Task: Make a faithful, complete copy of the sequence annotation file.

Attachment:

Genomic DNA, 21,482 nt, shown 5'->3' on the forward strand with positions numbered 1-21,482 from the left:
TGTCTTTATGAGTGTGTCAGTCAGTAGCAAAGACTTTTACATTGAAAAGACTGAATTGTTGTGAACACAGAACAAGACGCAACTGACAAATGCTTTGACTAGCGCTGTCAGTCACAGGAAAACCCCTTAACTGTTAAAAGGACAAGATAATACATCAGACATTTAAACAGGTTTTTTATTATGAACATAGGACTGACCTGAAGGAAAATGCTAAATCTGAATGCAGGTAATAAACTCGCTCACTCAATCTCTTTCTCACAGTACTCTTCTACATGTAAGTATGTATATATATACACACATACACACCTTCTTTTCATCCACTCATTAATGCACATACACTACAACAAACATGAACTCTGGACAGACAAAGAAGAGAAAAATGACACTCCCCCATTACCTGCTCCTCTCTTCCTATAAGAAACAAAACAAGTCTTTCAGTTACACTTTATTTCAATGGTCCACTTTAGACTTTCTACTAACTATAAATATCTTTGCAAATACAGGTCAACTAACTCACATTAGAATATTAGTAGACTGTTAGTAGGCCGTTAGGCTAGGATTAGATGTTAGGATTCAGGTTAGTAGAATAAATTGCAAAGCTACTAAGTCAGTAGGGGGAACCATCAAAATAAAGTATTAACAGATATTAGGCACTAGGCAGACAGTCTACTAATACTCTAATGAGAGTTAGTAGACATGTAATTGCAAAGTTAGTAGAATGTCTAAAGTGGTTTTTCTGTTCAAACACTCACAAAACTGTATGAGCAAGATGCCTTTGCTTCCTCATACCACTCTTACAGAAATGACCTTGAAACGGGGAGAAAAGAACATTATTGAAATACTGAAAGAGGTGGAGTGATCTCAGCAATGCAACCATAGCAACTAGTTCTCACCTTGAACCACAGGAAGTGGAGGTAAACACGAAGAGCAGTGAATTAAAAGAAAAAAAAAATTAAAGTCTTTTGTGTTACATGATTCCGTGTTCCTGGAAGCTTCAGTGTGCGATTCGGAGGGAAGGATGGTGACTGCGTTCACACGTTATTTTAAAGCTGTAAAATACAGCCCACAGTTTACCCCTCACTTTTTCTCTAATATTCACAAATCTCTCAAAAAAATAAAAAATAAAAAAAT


Genomic DNA, 21,482 nt, shown 5'->3' on the forward strand with positions numbered 1-21,482 from the left:
TGTCTTTATGAGTGTGTCAGTCAGTAGCAAAGACTTTTACATTGAAAAGACTGAATTGTTGTGAACACAGAACAAGACGCAACTGACAAATGCTTTGACTAGCGCTGTCAGTCACAGGAAAACCCCTTAACTGTTAAAAGGACAAGATAATACATCAGACATTTAAACAGGTTTTTTATTATGAACATAGGACTGACCTGAAGGAAAATGCTAAATCTGAATGCAGGTAATAAACTCGCTCACTCAATCTCTTTCTCACAGTACTCTTCTACATGTAAGTATGTATATATATACACACATACACACCTTCTTTTCATCCACTCATTAATGCACATACACTACAACAAACATGAACTCTGGACAGACAAAGAAGAGAAAAATGACACTCCCCCATTACCTGCTCCTCTCTTCCTATAAGAAACAAAACAAGTCTTTCAGTTACACTTTATTTCAATGGTCCACTTTAGACTTTCTACTAACTATAAATATCTTTGCAAATACAGGTCAACTAACTCACATTAGAATATTAGTAGACTGTTAGTAGGCCGTTAGGCTAGGATTAGATGTTAGGATTCAGGTTAGTAGAATAAATTGCAAAGCTACTAAGTCAGTAGGGGGAACCATCAAAATAAAGTATTAACAGATATTAGGCACTAGGCAGACAGTCTACTAATACTCTAATGAGAGTTAGTAGACATGTAATTGCAAAGTTAGTAGAATGTCTAAAGTGGTTTTTCTGTTCAAACACTCACAAAACTGTATGAGCAAGATGCCTTTGCTTCCTCATACCACTCTTACAGAAATGACCTTGAAACGGGGAGAAAAGAACATTATTGAAATACTGAAAGAGGTGGAGTGATCTCAGCAATGCAACCATAGCAACTAGTTCTCACCTTGAACCACAGGAAGTGGAGGTAAACACGAAGAGCAGTGAATTAAAAGAAAAAAAAAATTAAAGTCTTTTGTGTTACATGATTCCGTGTTCCTGGAAGCTTCAGTGTGCGATTCGGAGGGAAGGATGGTGACTGCGTTCACACGTTATTTTAAAGCTGTAAAATACAGCCCACAGTTTACCCCTCACTTTTTCTCTAATATTCACAAATCTCTCAAAAAAATAAAAAATAAAAAAAT